Heavenly Chocolate Pots

Chocolate mousse served with fresh raspberries, strawberries and mint from our garden

History

I’m personally not that much of a chocolate fan. Don’t get me wrong, it’s not that I don’t like chocolate. I’ve just never been one of those ‘must HAVE chocolate’ types but that all changed when I decided to make a chocolate mousse as part of a trio of desserts for my husband’s 40th birthday.

This recipe is an adaptation of Tamasin Day-Lewis’s Rich Chocolate Mousse (Great British Classics). I made a trial batch a week before his birthday, another batch for the actual dinner and a third batch a month after. Each time, I altered the recipe slightly to experiment with the taste and texture.

What I wanted to create was a chocolate mousse that wasn’t too dense, remained rich and chocolatey but was light and fluffy at the same time. I think I’ve cracked it now but this is one recipe I’ll probably keep experimenting with because 1) it really is divine, and 2) anyone, and I mean anyone, can make it. Apart from melting the chocolate, there’s no cooking involved. Therefore, there’s no way you can mess up this recipe.

So, feel free to play around with the quantities of ingredients or types of chocolate or alcohol. I have provided the ingredients from the first two trials in case you fancy giving them a go too.

Preparation

Ingredients for the chocolate pots

Weigh out all the ingredients and make sure you have 1 bowl for melting the chocolate, a small saucepan of gently simmering water on the stove and another clean bowl for beating the egg whites.

I put my Nutella jars/glasses to good use and with this recipe; you can normally fill about 6-7 Nutella glasses (consider each a double/sharing portion) but for the birthday, I went a wee bit poncey and served the mousse in little espresso cups.

Something that’s just occurred to me… if you had a shallow dish, you could actually fill that with the chocolate mouse mixture and after it’s gently set in the dish, sprinkle brown sugar over the top, blast with a kitchen blowtorch (or stick it under the grill), and voilà, chocolate brûlée! (I wish I’d thought of that before I took these photos…!)

Heaven in a cup

Ingredients

100 grams vanilla sugar (or plain caster sugar and ½ teaspoon of good vanilla essence)

5 egg yolks

Keep 3 of the egg whites for this recipe (either freeze the other 2 egg whites for future use or make an egg white omelette the next day)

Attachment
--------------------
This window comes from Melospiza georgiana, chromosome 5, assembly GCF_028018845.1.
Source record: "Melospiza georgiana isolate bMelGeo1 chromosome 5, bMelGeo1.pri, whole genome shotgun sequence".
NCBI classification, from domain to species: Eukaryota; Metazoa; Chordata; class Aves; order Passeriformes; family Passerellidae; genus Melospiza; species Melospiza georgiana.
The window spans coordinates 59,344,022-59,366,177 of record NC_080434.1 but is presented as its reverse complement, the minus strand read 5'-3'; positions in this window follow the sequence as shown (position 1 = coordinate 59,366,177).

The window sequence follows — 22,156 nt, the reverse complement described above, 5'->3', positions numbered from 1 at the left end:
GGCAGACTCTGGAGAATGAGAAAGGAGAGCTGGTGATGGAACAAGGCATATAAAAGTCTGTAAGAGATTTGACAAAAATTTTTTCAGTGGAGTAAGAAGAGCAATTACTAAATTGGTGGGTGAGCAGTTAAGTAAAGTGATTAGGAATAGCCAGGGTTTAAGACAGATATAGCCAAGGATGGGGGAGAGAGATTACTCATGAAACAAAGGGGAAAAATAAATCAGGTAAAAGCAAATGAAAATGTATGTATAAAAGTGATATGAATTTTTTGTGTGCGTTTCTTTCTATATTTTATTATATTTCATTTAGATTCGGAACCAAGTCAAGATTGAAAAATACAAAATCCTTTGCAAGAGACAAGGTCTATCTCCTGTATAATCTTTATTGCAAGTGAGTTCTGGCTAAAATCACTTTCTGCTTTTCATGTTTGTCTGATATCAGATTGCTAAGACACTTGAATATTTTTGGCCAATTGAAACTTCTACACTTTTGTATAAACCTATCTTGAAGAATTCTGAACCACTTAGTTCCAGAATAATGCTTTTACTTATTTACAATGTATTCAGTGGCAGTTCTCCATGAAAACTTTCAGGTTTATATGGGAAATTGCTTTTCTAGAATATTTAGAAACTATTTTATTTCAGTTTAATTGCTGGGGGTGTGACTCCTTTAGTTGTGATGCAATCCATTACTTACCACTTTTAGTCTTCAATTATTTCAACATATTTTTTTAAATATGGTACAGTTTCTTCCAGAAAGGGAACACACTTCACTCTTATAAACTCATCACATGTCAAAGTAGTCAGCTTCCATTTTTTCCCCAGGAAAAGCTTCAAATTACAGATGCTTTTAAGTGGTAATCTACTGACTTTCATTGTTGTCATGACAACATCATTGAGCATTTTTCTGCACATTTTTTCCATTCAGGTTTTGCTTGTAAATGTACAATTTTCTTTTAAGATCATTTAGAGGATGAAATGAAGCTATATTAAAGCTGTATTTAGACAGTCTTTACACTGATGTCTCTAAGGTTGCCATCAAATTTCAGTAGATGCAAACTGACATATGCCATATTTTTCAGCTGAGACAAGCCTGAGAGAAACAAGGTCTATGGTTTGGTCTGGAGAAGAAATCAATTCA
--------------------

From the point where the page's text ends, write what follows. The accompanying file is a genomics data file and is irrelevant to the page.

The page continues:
1 heaped tablespoon or chocolate powder

150ml of double cream

70 grams of salted or unsalted butter (I personally prefer using salted) – cut into pieces

150 grams of good 70% chocolate (broken into pieces)

2 generous tablespoons of armagnac or cognac (or you could use brandy)

Put 40g of the sugar, all 5 egg yolks, the cocoa powder and the cream together into a bowl. Place the bowl over the simmering saucepan of boiling water (make sure your bowl doesn’t touch the boiling water) and mix until everything’s combined. You want to keep stirring this until the mixture coats the back of the spoon (don’t worry it if looks like not all the cocoa powder’s dissolved because it never dissolves fully whenever I’ve made the mousse).

Turn off the heat and start adding the butter and chocolate pieces, a bit at a time, and keep mixing until everything’s melted and you’ll have beautiful bowl of dark, velvety and glossy chocolate.  At this time, stir in your alcohol of choice!

Leave to the side to cool and in another bowl (make sure this doesn’t have any trace of egg yolk!), beat the egg whites until frothy and start adding the remaining sugar in staggered amounts until the egg white mixture is shiny and stiff (like the consistency of a meringue mixture).

Before the chocolate alchemy begins…

Spoon a dollop of the egg white mixture into the chocolate and start folding it in until all the egg white is combined with the chocolate.

When you’re ready, spoon your mixture into your individual serving pots or you can also set it in a large bowl.

You can actually eat the chocolate mousse immediately but it’s always nicer if you refrigerate it. It’ll never set to a firm texture but is more like gooey honey, that’s until you put into your mouth and it literally melts and slides down your throat. Absolute. Chocolate. Heaven.

Batch #1

100 grams soft brown vanilla sugar (I make this myself but simply keeping a jar of brown sugar and a broken vanilla pod and I just keep replenishing the same jar with more brown sugar every couple of months)

2 whole eggs

2 additional egg whites

1 heaped tablespoon of Cadbury drinking chocolate

150ml of double cream

60 grams of salted or unsalted butter (I personally prefer using salted) – cut into pieces

150 grams of good 70% chocolate (broken into pieces)

1 tablespoon of armagnac

I only used Cadbury’s drinking chocolate powder because the first time I made this, I forgot to buy proper chocolate powder. I also used a different mix of eggs. The result is a thicker, denser and more sugary chocolate mousse. You only got the slightest hint of armagnac because I only used 1 tablespoon. Strangely enough, this mousse was at its best when we’d left it to set in the fridge for 3 days.

Batch #2 (Birthday batch)

100 grams soft brown vanilla sugar

4 egg yolks

2 egg whites

1 heaped tablespoon of chocolate power

150ml of double cream

70 grams of salted or unsalted butter (I personally prefer using salted) – cut into pieces

150 grams of good 70% chocolate (broken into pieces)

3 tablespoons of cognac

The result was a fluffier and really decadent mousse. This is definitely one for the adults only because the cognac provides a heady bouquet that sits gently on your tongue long after the chocolate mousse has melted. Mmmmm… yum-O.

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